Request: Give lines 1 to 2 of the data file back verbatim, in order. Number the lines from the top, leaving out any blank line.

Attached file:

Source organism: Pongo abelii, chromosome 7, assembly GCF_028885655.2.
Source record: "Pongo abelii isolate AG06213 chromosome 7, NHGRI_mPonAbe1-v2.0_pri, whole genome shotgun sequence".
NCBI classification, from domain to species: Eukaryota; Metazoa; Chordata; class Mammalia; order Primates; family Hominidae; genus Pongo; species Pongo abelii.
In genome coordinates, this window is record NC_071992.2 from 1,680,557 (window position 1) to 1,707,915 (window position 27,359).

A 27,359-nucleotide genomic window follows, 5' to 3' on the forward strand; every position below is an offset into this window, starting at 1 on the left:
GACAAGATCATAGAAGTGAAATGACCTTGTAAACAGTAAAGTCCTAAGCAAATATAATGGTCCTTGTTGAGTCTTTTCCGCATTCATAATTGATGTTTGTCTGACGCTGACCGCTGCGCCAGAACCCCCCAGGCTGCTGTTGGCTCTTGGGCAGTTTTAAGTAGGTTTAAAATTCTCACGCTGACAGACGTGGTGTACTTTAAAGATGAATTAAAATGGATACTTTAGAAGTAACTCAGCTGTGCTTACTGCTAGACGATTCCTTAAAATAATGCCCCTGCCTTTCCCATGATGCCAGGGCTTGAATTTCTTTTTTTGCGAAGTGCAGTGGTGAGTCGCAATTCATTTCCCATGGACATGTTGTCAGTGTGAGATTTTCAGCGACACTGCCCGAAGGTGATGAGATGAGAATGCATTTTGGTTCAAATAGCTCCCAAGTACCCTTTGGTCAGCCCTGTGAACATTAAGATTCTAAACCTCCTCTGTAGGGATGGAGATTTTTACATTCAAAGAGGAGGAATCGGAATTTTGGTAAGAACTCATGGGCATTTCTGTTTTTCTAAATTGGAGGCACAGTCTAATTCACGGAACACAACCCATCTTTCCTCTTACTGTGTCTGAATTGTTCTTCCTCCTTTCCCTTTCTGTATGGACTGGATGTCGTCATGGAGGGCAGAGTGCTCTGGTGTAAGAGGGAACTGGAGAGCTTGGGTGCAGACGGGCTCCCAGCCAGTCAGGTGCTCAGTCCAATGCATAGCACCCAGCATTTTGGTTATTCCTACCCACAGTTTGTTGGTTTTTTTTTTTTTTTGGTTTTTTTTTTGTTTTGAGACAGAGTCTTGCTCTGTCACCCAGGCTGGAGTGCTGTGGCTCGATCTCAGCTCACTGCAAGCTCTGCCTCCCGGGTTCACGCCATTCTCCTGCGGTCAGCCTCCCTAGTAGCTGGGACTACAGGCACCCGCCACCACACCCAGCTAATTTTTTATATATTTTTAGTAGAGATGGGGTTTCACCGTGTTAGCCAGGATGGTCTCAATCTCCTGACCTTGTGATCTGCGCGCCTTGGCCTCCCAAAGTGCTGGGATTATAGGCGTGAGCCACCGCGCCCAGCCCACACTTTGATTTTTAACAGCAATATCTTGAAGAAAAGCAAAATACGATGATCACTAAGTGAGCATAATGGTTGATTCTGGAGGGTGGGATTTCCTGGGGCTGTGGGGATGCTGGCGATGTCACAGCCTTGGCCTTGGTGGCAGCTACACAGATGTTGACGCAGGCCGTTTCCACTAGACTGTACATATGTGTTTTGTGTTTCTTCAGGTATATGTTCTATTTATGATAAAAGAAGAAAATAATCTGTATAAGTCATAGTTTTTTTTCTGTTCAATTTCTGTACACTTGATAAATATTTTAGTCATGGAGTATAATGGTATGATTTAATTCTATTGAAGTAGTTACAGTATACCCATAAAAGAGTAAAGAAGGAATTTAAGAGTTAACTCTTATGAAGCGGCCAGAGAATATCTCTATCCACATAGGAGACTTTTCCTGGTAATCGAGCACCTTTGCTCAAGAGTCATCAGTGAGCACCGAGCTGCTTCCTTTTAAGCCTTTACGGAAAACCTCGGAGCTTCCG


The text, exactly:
Source organism: Pongo abelii, chromosome 7, assembly GCF_028885655.2.
Source record: "Pongo abelii isolate AG06213 chromosome 7, NHGRI_mPonAbe1-v2.0_pri, whole genome shotgun sequence".